In big IMF revamp, Europe to lose influence to emerging economies | Business| Economy and finance news from a German perspective | DW | 23.10.2010
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In big IMF revamp, Europe to lose influence to emerging economies

World leaders meeting ahead of a major G20 summit have laid the groundwork for what could be the biggest revamp of the International Monetary Fund since the body's creation, giving greater power to developing countries.

Financial representatives of the G20

G20 leaders are meeting ahead of a summit in three weeks

Representatives of the Group of 20 leading industrial nations on Saturday reached an agreement on how to reform the International Monetary Fund, decreasing Europe's influence on decision-making and increasing that of developing nations like China and India.

Speaking to reporters at the meeting on Saturday, IMF managing director Dominique Strauss-Kahn called the deal a "very historic agreement."

"This makes for the biggest reform ever in the governance of the institution," he said.

The agreement came out of meetings of G20 finance ministers and central bankers in Gyeongju, South Korea, where G20 heads of state are to meet in three weeks. It would likely go into effect in 2011.

Less power for Europe

At the heart of the reforms is a substantial change in how the body is governed, shifting more than 6 percent of voting power to fast-developing countries. Europe would also give up two out of the eight or nine seats it controls at any given time on the 24-member executive board.

Chinese President Hu Jintao and Indian Prime Minister Manmohan Singh

China and India are to have greater influence on decision-making

Current IMF governance largely reflects the geopolitical situation at the time of the body's founding after World War II, and it has proven outdated with the rapid rise of economies like China, India, Russia and Brazil. Under the new agreement, these countries would have greater voting power as well as greater financial obligations and access to IMF funds.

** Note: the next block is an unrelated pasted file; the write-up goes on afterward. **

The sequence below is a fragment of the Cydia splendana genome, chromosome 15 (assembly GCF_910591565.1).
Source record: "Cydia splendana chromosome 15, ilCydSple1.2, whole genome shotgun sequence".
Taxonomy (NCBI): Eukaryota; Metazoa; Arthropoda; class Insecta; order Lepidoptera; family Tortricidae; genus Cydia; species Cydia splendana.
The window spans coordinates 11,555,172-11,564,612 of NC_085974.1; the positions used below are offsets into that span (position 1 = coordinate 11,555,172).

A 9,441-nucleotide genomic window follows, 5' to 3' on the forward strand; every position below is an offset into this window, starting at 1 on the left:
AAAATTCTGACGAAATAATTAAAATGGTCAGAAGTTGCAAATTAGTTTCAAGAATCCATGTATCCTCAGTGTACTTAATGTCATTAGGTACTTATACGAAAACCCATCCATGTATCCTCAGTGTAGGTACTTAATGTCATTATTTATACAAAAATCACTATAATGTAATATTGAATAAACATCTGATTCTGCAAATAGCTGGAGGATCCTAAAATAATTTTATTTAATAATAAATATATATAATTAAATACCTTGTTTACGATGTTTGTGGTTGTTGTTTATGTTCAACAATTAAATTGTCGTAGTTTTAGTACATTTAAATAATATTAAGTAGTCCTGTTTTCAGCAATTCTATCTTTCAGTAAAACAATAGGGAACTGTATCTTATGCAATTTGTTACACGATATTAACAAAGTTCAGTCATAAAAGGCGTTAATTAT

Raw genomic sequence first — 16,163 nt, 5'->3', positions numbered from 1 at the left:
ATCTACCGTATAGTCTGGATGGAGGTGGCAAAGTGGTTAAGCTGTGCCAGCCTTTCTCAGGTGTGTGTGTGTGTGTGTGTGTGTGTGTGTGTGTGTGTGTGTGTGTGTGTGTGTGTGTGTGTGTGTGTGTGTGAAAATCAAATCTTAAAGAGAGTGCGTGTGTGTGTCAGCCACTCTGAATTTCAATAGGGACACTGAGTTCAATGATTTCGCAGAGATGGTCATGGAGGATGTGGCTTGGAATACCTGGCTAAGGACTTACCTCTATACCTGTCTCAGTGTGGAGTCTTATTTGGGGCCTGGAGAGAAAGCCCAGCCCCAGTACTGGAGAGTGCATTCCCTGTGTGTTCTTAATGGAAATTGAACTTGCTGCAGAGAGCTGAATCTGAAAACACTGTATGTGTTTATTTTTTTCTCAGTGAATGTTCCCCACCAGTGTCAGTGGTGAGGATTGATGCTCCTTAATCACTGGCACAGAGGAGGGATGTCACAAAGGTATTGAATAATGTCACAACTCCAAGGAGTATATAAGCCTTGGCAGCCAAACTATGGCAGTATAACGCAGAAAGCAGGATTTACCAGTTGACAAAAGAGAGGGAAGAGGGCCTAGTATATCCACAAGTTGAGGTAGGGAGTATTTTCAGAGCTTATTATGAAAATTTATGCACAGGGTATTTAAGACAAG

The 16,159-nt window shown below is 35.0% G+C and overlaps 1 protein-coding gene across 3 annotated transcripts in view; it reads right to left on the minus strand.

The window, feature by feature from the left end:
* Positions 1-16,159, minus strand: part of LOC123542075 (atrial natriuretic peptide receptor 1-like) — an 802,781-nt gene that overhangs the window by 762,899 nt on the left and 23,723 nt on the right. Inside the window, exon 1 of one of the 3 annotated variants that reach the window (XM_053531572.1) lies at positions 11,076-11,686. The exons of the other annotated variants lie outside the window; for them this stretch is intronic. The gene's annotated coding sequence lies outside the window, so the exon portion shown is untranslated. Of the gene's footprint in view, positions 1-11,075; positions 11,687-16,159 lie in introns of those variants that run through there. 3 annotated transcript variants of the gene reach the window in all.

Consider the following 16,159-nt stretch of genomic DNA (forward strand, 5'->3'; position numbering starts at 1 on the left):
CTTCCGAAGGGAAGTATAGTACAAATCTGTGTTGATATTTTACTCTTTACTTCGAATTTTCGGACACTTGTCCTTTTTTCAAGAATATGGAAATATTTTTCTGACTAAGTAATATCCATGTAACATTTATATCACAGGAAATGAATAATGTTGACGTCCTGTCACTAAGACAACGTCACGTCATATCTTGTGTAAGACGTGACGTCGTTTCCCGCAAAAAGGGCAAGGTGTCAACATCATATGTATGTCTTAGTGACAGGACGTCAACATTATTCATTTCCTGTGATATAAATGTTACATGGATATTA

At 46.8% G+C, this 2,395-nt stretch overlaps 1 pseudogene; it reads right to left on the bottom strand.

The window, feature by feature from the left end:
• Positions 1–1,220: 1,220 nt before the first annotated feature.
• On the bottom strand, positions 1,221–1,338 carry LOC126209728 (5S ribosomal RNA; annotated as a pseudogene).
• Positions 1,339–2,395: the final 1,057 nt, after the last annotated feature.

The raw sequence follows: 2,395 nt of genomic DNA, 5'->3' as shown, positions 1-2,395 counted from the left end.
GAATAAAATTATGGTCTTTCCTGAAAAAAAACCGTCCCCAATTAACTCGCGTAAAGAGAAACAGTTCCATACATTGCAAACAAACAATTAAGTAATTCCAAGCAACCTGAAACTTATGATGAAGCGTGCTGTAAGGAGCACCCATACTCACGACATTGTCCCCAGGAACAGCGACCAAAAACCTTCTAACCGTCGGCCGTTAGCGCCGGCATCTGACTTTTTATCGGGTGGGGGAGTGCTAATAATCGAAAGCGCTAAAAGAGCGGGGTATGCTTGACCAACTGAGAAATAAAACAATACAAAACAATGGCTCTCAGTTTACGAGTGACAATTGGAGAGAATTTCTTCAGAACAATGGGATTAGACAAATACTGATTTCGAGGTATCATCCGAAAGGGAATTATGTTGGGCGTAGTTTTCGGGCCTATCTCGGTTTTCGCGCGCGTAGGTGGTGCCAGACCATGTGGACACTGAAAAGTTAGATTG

The Fund's five biggest members - the United States, Japan, Germany, France and Britain - each control their own seats on the board and are able to appoint their own executive directors. The reformed structure would require these directors to be elected by the full board.

The United States had sought a greater reduction in Europe's influence on the board, but agreed to the compromise in return for retaining its veto power over the Fund's most important decisions.

The IMF functions as a watchdog over the global financial system and intervenes when countries are threatened with the inability to make payments on debt. Its influence has increased since the 2008-2009 global economic crisis, in Europe most notably with its joint EU bailout fund for Greece.

Germany criticizes dollar policy

Meanwhile after the meeting of G20 financial representatives, German Economics Minister Rainer Bruederle offered criticism of the US Federal Reserve, accusing it of artifically manipulating its exchange rate.

"There was criticism of the American policy of monetary easing, or creating more liquidity," he said. "I tried to make clear in my contribution that I regard that as the wrong way to go... An excessive, permanent increase in money is, in my view, an indirect manipulation of the (foreign exchange) rate."

US Treasury Secretary Timothy Geithner said he backed a "strong dollar" and denied any policy of weaking the currency to boost exports by making American goods cheaper abroad.

Author: Andrew Bowen (dpa, AFP, Reuters)
Editor: Kyle James

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